How To Care For An Adult With A Learning Disability
Coping with a learning disability can be challenging, both for the person with the disability, and those around them that support and care for them on a daily basis. Learning disabilities can affect more than just reading, writing, and doing simple arithmetic. Some learning disabilities, especially those on the autism spectrum, can make it difficult for people to cope with day to day chores, and to deal with strangers and new situations in the outside world.
Moving Towards Supported Living
If you know someone with a learning disability, and want to help them gain independence, then you should start by learning as much as you can about their disability and how it affects them. Someone who needs, for example, autism care, would have rather different needs to someone with dyslexia. Once you understand the extent and scope of their disability you will be better equipped to help them.
Keep Things Simple
Don’t rush in to trying to change everything in one go. Even if the adult has expressed an interest in supported living arrangements, you can’t reasonably expect them to go from a situation where they are “cared for” to full independence virtually overnight. Start by making small changes – removing clutter and distractions, helping them get their living environment tailored to their needs, and putting together a routine for them to follow. Once they’ve adapted to a simple routine, you can add new tasks – perhaps paying their own bills, or doing their own laundry, until they’re fully independent.
Building a Support Network
One thing that many people in autism care find beneficial is having a support network of people that have similar conditions. It’s easy for someone on the autistic spectrum (and the same holds true for many other conditions) to feel isolated if everyone around them is neuro-typical. Spending time, even just a few hours a week, with people in similar situations can help a lot.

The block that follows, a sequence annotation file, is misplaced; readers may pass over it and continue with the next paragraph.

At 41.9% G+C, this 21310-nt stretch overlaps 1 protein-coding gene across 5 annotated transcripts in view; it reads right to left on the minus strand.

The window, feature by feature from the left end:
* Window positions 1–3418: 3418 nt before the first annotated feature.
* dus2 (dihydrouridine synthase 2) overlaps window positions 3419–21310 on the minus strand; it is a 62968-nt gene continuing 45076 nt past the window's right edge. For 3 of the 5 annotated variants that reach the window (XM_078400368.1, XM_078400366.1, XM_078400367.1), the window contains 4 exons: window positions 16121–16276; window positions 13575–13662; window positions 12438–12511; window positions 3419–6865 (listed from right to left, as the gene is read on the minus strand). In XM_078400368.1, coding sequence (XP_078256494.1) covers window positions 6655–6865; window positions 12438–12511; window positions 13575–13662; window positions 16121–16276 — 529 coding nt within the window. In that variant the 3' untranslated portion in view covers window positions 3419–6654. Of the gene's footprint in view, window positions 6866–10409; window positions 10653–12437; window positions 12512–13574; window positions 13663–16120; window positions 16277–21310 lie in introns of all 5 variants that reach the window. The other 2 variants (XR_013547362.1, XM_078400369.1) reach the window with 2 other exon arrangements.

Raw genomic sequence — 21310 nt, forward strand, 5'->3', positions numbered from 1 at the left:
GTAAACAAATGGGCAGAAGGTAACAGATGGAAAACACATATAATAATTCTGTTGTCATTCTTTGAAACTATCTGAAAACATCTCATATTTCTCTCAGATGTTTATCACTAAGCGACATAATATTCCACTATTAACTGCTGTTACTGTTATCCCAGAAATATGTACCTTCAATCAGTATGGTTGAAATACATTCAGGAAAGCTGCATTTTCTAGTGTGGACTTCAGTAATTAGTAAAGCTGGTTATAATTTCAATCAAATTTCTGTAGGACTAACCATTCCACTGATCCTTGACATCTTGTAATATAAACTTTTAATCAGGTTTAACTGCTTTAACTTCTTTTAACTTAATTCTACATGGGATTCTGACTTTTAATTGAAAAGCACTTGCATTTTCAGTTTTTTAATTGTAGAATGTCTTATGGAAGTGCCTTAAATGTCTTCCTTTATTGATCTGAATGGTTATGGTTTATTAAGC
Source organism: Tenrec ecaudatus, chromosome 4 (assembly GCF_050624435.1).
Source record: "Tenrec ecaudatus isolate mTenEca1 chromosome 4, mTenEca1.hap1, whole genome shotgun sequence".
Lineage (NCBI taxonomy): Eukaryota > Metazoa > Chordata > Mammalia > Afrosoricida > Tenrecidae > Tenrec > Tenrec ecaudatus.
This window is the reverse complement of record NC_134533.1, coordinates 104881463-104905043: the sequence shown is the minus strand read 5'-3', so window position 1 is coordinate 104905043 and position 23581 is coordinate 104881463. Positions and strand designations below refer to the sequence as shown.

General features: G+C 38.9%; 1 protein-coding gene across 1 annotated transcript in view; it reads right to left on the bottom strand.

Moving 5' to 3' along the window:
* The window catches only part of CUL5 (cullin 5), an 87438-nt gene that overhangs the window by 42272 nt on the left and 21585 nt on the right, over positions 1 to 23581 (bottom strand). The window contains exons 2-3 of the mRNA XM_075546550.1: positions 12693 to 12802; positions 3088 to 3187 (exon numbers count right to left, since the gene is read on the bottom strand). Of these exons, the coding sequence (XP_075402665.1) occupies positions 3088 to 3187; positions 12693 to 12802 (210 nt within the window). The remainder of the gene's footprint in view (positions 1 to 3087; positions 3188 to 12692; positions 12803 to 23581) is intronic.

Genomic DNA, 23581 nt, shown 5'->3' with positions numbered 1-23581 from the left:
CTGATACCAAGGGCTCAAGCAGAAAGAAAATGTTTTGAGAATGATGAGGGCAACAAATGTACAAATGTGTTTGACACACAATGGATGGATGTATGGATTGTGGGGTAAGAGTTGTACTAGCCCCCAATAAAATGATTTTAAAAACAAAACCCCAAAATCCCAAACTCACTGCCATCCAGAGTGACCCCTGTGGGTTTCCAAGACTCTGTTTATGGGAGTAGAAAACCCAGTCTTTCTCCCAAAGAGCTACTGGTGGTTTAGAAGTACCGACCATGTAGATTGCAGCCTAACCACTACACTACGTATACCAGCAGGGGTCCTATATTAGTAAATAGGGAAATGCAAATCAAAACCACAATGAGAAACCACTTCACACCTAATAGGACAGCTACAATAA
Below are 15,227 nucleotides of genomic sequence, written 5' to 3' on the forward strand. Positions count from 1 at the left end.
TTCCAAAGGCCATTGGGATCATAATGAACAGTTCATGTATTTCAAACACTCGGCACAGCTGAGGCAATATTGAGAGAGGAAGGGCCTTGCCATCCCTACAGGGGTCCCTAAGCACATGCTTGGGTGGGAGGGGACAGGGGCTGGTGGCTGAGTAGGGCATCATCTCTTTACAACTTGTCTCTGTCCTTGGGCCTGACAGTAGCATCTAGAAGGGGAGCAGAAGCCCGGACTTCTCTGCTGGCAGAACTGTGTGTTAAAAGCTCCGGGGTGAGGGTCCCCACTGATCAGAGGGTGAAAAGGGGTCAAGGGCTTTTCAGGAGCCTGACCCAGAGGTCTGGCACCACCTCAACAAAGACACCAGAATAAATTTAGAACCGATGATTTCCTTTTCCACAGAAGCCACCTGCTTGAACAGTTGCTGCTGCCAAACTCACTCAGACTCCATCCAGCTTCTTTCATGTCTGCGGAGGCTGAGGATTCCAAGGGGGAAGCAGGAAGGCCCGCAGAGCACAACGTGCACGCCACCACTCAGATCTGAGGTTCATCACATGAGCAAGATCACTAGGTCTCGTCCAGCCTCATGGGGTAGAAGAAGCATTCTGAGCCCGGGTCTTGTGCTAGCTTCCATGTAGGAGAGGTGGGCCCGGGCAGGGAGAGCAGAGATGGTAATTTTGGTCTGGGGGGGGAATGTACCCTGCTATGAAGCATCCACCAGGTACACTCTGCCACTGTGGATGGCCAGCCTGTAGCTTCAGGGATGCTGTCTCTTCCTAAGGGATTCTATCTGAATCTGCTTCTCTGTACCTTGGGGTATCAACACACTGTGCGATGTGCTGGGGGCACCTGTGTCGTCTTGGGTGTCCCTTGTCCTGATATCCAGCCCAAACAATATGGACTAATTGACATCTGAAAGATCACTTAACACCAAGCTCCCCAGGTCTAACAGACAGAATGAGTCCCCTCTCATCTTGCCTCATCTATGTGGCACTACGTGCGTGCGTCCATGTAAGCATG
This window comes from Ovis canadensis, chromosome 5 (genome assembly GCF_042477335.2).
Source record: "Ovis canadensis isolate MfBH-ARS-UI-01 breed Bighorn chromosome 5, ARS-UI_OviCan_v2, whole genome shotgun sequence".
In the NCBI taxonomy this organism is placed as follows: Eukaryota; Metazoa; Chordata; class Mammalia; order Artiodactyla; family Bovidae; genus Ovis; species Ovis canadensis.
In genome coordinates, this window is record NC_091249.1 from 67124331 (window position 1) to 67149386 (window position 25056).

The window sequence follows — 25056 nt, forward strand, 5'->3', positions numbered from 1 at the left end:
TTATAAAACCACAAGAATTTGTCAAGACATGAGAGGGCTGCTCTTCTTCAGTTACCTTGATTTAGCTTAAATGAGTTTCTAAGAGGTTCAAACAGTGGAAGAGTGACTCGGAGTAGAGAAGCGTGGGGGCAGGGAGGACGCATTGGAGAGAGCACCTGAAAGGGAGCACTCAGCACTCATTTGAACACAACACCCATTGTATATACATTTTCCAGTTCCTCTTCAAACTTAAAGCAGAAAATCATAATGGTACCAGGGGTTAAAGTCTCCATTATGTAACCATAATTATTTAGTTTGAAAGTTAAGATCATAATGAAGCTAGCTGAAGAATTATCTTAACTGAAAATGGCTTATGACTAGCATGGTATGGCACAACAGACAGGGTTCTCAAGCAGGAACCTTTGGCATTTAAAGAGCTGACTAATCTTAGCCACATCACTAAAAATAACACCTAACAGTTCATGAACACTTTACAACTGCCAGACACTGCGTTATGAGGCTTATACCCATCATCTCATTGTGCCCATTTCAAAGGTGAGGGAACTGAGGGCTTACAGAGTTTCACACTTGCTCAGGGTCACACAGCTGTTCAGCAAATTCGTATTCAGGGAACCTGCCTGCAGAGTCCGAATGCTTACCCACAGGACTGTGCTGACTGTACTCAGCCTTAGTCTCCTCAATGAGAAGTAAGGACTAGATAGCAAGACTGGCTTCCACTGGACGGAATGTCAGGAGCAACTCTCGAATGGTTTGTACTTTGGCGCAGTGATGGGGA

Many adults with learning disabilities find it difficult to push their boundaries because they lack the confidence to put themselves in difficult situations. It can be beneficial to encourage those adults to test themselves by reassuring them that if they fail, there is a support network available to back them up. Start by having them set simple goals, and each time they succeed in a goal encourage them to aim a little higher. Make sure they set reasonable short term and long term goals to begin with, but that they understand that everyone makes mistakes, and everyone occasionally fails to achieve what they set out to do. The important thing is that they try in the first place, and rebound from failures.
Remember They Are Adults First
An adult with a learning disability is still an adult. They may struggle with some parts of their life, but that does not mean that they are stupid, or incapable of making adult decisions. Your role as a carer is to support them with certain aspects of their life, not take over or tell them how to live their lives. It’s important to remember this and treat them with respect at all times.
This article was written by Crispin Jones on behalf of Voyage Holdings, providers of supported living and autism care services. For more information on supported living or autism care, visit their website.